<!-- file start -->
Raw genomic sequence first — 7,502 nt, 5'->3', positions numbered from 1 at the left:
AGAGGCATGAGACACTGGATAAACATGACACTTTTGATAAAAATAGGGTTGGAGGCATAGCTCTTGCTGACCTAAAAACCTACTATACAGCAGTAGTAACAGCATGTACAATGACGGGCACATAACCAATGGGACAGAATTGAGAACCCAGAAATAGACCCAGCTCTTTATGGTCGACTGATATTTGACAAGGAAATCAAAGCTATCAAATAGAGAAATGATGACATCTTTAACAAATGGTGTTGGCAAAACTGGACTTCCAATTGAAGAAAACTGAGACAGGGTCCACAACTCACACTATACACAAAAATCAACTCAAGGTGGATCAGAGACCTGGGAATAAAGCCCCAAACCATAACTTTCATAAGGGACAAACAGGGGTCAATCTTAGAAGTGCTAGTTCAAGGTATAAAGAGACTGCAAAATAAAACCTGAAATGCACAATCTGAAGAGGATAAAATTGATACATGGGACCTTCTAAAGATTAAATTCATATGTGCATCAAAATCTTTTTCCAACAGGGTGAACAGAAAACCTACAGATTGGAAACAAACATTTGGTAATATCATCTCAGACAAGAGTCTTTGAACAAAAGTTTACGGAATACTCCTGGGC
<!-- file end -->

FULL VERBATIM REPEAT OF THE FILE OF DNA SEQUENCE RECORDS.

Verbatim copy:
Raw genomic sequence first — 7,502 nt, 5'->3', positions numbered from 1 at the left:
AGAGGCATGAGACACTGGATAAACATGACACTTTTGATAAAAATAGGGTTGGAGGCATAGCTCTTGCTGACCTAAAAACCTACTATACAGCAGTAGTAACAGCATGTACAATGACGGGCACATAACCAATGGGACAGAATTGAGAACCCAGAAATAGACCCAGCTCTTTATGGTCGACTGATATTTGACAAGGAAATCAAAGCTATCAAATAGAGAAATGATGACATCTTTAACAAATGGTGTTGGCAAAACTGGACTTCCAATTGAAGAAAACTGAGACAGGGTCCACAACTCACACTATACACAAAAATCAACTCAAGGTGGATCAGAGACCTGGGAATAAAGCCCCAAACCATAACTTTCATAAGGGACAAACAGGGGTCAATCTTAGAAGTGCTAGTTCAAGGTATAAAGAGACTGCAAAATAAAACCTGAAATGCACAATCTGAAGAGGATAAAATTGATACATGGGACCTTCTAAAGATTAAATTCATATGTGCATCAAAATCTTTTTCCAACAGGGTGAACAGAAAACCTACAGATTGGAAACAAACATTTGGTAATATCATCTCAGACAAGAGTCTTTGAACAAAAGTTTACGGAATACTCCTGGGC